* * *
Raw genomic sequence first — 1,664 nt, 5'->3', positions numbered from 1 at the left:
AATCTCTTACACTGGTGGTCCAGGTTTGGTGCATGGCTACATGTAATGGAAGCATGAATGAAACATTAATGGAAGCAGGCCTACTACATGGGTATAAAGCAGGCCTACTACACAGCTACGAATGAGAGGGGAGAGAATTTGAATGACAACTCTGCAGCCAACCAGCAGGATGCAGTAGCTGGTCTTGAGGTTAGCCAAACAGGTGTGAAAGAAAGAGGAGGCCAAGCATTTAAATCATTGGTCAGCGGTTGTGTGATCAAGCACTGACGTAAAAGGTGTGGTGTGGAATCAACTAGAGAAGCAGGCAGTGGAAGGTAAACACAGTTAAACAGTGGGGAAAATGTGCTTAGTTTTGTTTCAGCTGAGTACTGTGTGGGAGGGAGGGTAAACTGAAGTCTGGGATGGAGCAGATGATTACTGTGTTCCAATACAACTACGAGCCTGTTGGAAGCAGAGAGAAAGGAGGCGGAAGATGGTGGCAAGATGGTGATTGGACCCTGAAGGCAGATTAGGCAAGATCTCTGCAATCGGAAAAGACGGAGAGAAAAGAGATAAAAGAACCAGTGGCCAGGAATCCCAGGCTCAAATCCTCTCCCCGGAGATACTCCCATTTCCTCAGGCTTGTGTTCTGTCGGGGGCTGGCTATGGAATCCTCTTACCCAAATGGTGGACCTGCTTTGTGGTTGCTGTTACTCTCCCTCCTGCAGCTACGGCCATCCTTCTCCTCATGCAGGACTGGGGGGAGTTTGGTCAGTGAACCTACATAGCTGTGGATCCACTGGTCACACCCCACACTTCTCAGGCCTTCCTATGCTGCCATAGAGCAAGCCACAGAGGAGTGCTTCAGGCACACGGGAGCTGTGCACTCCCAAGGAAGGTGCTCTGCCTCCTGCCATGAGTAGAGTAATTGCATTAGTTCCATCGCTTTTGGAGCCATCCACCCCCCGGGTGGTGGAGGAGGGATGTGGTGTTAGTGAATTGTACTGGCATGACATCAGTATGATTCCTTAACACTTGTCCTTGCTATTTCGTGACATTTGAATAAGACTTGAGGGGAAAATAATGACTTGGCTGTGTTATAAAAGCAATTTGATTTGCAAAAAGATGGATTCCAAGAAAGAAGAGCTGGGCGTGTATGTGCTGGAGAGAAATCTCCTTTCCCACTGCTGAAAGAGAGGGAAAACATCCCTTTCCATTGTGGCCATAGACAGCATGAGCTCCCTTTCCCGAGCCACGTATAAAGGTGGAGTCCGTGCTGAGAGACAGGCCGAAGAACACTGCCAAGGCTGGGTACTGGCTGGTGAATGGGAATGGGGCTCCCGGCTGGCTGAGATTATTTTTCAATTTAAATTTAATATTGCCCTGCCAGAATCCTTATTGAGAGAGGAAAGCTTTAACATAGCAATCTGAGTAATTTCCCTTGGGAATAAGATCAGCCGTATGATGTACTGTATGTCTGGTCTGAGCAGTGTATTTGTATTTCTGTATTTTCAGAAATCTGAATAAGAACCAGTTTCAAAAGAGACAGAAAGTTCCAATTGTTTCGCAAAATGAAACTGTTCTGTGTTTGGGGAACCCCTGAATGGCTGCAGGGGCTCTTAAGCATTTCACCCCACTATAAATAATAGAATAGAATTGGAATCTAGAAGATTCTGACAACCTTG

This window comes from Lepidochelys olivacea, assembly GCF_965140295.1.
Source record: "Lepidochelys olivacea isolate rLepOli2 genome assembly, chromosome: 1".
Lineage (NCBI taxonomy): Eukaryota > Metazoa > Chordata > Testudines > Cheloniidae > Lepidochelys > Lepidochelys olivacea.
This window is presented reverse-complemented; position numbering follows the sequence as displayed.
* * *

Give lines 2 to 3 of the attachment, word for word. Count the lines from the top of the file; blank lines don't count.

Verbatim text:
AATCTCTTACACTGGTGGTCCAGGTTTGGTGCATGGCTACATGTAATGGAAGCATGAATGAAACATTAATGGAAGCAGGCCTACTACATGGGTATAAAGCAGGCCTACTACACAGCTACGAATGAGAGGGGAGAGAATTTGAATGACAACTCTGCAGCCAACCAGCAGGATGCAGTAGCTGGTCTTGAGGTTAGCCAAACAGGTGTGAAAGAAAGAGGAGGCCAAGCATTTAAATCATTGGTCAGCGGTTGTGTGATCAAGCACTGACGTAAAAGGTGTGGTGTGGAATCAACTAGAGAAGCAGGCAGTGGAAGGTAAACACAGTTAAACAGTGGGGAAAATGTGCTTAGTTTTGTTTCAGCTGAGTACTGTGTGGGAGGGAGGGTAAACTGAAGTCTGGGATGGAGCAGATGATTACTGTGTTCCAATACAACTACGAGCCTGTTGGAAGCAGAGAGAAAGGAGGCGGAAGATGGTGGCAAGATGGTGATTGGACCCTGAAGGCAGATTAGGCAAGATCTCTGCAATCGGAAAAGACGGAGAGAAAAGAGATAAAAGAACCAGTGGCCAGGAATCCCAGGCTCAAATCCTCTCCCCGGAGATACTCCCATTTCCTCAGGCTTGTGTTCTGTCGGGGGCTGGCTATGGAATCCTCTTACCCAAATGGTGGACCTGCTTTGTGGTTGCTGTTACTCTCCCTCCTGCAGCTACGGCCATCCTTCTCCTCATGCAGGACTGGGGGGAGTTTGGTCAGTGAACCTACATAGCTGTGGATCCACTGGTCACACCCCACACTTCTCAGGCCTTCCTATGCTGCCATAGAGCAAGCCACAGAGGAGTGCTTCAGGCACACGGGAGCTGTGCACTCCCAAGGAAGGTGCTCTGCCTCCTGCCATGAGTAGAGTAATTGCATTAGTTCCATCGCTTTTGGAGCCATCCACCCCCCGGGTGGTGGAGGAGGGATGTGGTGTTAGTGAATTGTACTGGCATGACATCAGTATGATTCCTTAACACTTGTCCTTGCTATTTCGTGACATTTGAATAAGACTTGAGGGGAAAATAATGACTTGGCTGTGTTATAAAAGCAATTTGATTTGCAAAAAGATGGATTCCAAGAAAGAAGAGCTGGGCGTGTATGTGCTGGAGAGAAATCTCCTTTCCCACTGCTGAAAGAGAGGGAAAACATCCCTTTCCATTGTGGCCATAGACAGCATGAGCTCCCTTTCCCGAGCCACGTATAAAGGTGGAGTCCGTGCTGAGAGACAGGCCGAAGAACACTGCCAAGGCTGGGTACTGGCTGGTGAATGGGAATGGGGCTCCCGGCTGGCTGAGATTATTTTTCAATTTAAATTTAATATTGCCCTGCCAGAATCCTTATTGAGAGAGGAAAGCTTTAACATAGCAATCTGAGTAATTTCCCTTGGGAATAAGATCAGCCGTATGATGTACTGTATGTCTGGTCTGAGCAGTGTATTTGTATTTCTGTATTTTCAGAAATCTGAATAAGAACCAGTTTCAAAAGAGACAGAAAGTTCCAATTGTTTCGCAAAATGAAACTGTTCTGTGTTTGGGGAACCCCTGAATGGCTGCAGGGGCTCTTAAGCATTTCACCCCACTATAAATAATAGAATAGAATTGGAATCTAGAAGATTCTGACAACCTTG

This window comes from Lepidochelys olivacea, assembly GCF_965140295.1.